Vol. IX.
<No. 33.>


“For always in thine eyes, O Liberty!

Shines that high light whereby the world is saved;

And though thou slay us, we will trust in thee.”

John Hay.

On Picket Duty.

I am now able to supply once more Mr. Yarros’s little pamphlet, “Anarchism: Its Aims and Methods,” orders for which I have been for some months unable to fill. The price is five cents a copy, or three dollars a hundred copies.

An apology is due to the Boston subscribers to “Instead of a Book.” A. H. Simpson having kindly volunteered to receive the entire shipment in one bundle and deliver the books to the various subscribers, thus reducing materially the cost of transportation, the bundle was sent to him by the United States Express Company. But the United States Express Company almost broke the record for business incapacity made by the United States itself, holding the bundle in their Boston office for ten days before delivering it to Mr. Simpson. In view of this unavoidable obstacle I hope to be forgiven.

William Bailie tells us in another column that the right of private property is a corollary of the law of equal freedom. I should like to know how, from that standpoint, he would have met the arguments lately advanced by Stephen T. Byington in favor of the Single Tax. I believe that Mr. Bailie is wrong. What does equal freedom mean if not the protection of each individual in the control of his person and in the results of his labor? In other words, is it any-thing but a means of rendering person and property secure? If this rightly describes equal freedom, then equal freedom is simply a device, an expedient, adopted by men. The men themselves, both as persons and proprietors, must be existent before this device can be adopted. From which it follows that property, defined as a title to the results of one’s efforts, is not a corollary of equal freedom. If Mr. Bailie means that property acquires a standing as a right only through acceptance of contract based on equal freedom, then I can understand and agree with him. But I have not understood him to use the word right in that sense in his present series of articles.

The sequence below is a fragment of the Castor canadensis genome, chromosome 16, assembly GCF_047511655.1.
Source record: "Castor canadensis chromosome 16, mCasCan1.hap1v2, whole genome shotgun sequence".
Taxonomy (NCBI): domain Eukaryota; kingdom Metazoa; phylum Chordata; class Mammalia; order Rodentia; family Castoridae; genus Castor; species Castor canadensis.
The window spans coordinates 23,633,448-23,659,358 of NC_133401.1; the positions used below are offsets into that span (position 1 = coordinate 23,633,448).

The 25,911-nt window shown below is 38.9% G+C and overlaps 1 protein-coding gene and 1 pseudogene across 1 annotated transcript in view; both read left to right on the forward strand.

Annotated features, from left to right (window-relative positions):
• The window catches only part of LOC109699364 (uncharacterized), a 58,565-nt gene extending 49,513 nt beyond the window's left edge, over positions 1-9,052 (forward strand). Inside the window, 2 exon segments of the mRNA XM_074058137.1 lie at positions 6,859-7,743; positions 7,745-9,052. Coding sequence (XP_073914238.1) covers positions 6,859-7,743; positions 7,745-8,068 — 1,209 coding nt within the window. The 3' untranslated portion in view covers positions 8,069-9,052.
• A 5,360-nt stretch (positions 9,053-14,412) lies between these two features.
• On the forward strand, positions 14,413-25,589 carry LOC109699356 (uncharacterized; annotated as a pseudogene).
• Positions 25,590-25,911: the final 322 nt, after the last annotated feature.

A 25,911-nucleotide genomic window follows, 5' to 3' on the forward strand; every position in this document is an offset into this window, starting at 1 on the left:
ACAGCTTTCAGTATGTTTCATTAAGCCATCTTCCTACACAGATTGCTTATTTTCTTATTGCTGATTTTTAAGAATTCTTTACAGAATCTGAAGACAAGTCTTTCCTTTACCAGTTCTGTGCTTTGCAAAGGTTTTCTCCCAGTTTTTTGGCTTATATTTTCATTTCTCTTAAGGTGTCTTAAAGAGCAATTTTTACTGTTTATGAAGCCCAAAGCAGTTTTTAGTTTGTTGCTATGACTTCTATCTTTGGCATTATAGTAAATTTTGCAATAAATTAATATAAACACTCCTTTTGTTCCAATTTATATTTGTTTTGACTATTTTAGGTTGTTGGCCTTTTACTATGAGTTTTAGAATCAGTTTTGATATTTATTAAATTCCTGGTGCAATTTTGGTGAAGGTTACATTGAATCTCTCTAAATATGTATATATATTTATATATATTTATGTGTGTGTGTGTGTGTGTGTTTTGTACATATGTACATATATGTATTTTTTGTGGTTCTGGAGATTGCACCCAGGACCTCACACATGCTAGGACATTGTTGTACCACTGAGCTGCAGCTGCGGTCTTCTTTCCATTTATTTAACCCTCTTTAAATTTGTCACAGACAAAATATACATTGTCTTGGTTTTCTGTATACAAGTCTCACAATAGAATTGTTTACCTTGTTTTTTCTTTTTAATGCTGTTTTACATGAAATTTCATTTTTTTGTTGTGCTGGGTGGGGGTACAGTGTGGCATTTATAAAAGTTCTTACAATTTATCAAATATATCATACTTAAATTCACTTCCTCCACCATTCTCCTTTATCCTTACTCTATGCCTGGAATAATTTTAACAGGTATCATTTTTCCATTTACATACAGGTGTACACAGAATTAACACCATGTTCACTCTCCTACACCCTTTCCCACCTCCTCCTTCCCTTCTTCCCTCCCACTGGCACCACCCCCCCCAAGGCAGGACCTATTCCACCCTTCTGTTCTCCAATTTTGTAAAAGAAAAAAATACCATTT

They Are Anarchists Now.

[Frank K. Foster In Labor Leader.]

It is remarkable, when one comes to think of it, the number of active workers in the trade union ranks who have graduated from the State Socialistic school into a maturer conception of the industrial problem. I have in mind no less than half a dozen of the acknowledged planners and thinkers of the great trade societies, holding responsible positions of trust and honor, who are striking exemplifications of this truth.

Problems of Anarchism.


9. — On the Method of Investigation.